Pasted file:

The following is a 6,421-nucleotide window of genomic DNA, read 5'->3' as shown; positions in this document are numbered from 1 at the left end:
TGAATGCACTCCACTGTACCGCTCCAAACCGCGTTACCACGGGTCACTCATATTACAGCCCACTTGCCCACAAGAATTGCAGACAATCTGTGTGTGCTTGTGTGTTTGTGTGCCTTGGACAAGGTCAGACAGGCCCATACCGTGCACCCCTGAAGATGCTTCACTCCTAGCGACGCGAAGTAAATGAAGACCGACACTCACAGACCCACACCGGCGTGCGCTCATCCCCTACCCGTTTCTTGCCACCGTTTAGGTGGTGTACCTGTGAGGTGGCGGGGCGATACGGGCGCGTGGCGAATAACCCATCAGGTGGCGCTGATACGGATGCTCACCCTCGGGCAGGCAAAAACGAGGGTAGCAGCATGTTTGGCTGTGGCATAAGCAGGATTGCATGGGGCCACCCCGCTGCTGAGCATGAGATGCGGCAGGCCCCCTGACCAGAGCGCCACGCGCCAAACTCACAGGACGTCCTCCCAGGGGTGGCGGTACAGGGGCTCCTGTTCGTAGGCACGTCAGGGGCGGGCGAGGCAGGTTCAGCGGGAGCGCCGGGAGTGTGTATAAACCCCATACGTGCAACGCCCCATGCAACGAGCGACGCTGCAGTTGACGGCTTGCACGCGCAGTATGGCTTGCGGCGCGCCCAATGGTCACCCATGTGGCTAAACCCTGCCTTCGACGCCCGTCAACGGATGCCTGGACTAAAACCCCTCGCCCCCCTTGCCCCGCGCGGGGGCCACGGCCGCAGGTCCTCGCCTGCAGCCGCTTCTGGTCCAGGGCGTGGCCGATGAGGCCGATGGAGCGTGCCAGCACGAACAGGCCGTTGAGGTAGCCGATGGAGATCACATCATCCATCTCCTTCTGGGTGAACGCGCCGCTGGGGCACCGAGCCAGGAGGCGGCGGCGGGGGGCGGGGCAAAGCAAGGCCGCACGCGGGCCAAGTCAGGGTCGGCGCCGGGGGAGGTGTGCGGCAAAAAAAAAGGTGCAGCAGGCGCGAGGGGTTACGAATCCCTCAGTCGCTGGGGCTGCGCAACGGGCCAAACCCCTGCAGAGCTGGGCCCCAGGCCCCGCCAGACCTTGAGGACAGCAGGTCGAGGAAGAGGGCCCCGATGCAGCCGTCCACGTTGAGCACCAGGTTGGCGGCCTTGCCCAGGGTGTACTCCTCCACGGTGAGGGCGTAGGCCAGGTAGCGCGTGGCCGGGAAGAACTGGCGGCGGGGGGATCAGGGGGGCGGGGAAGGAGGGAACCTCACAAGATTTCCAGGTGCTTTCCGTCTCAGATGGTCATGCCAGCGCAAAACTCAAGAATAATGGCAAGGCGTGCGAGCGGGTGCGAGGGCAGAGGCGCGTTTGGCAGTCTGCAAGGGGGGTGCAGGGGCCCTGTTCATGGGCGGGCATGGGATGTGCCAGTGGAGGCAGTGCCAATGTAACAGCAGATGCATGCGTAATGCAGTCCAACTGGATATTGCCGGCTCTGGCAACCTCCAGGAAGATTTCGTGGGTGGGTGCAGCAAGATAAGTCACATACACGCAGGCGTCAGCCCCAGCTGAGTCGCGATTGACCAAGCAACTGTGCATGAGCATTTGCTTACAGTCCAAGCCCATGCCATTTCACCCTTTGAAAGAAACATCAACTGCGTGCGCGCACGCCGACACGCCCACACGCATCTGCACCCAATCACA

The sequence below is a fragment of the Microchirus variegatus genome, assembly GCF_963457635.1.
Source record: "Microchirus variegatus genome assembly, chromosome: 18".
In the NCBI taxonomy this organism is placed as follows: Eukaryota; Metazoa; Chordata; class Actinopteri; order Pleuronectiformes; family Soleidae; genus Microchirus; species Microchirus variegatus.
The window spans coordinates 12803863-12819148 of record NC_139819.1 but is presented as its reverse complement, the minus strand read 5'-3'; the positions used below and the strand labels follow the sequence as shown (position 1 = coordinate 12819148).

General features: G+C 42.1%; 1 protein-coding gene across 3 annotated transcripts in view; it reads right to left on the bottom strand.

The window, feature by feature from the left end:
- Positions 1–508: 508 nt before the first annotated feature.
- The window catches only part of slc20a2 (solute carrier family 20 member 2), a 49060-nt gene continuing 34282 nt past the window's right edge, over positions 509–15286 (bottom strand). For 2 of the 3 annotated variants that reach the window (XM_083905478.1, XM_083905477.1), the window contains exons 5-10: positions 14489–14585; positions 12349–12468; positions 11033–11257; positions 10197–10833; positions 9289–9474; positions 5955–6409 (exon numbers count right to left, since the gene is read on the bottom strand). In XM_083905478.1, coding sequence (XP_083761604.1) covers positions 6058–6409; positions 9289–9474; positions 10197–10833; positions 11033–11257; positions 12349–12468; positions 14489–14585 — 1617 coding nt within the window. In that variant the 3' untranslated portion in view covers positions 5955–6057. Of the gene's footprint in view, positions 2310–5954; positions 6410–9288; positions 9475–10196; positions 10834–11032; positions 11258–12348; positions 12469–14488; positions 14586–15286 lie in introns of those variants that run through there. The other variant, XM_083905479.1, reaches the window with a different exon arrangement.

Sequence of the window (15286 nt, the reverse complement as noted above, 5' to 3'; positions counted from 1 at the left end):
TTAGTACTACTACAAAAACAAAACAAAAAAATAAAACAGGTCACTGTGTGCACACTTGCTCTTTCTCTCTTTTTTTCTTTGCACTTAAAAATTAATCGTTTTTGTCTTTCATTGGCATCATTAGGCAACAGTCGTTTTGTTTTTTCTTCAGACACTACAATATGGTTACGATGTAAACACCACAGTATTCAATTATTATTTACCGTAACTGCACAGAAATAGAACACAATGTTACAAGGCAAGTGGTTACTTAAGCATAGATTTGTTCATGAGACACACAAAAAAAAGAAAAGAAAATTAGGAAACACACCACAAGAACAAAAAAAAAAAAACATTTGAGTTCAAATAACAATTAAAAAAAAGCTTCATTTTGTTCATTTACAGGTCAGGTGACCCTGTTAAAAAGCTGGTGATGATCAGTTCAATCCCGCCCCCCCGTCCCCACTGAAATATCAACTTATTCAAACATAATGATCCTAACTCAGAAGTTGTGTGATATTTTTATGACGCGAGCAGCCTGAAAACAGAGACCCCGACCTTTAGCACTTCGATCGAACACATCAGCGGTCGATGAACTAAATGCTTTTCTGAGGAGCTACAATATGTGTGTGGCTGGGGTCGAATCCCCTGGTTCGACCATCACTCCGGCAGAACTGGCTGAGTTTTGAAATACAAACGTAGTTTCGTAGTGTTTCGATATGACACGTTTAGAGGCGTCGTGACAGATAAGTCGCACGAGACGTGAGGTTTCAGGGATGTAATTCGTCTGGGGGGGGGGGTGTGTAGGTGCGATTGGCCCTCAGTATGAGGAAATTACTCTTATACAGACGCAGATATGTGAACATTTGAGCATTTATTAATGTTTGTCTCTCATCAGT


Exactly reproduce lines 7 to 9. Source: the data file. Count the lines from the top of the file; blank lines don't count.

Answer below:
General features: G+C 42.1%; 1 protein-coding gene across 3 annotated transcripts in view; it reads right to left on the bottom strand.

The window, feature by feature from the left end:
- Positions 1–508: 508 nt before the first annotated feature.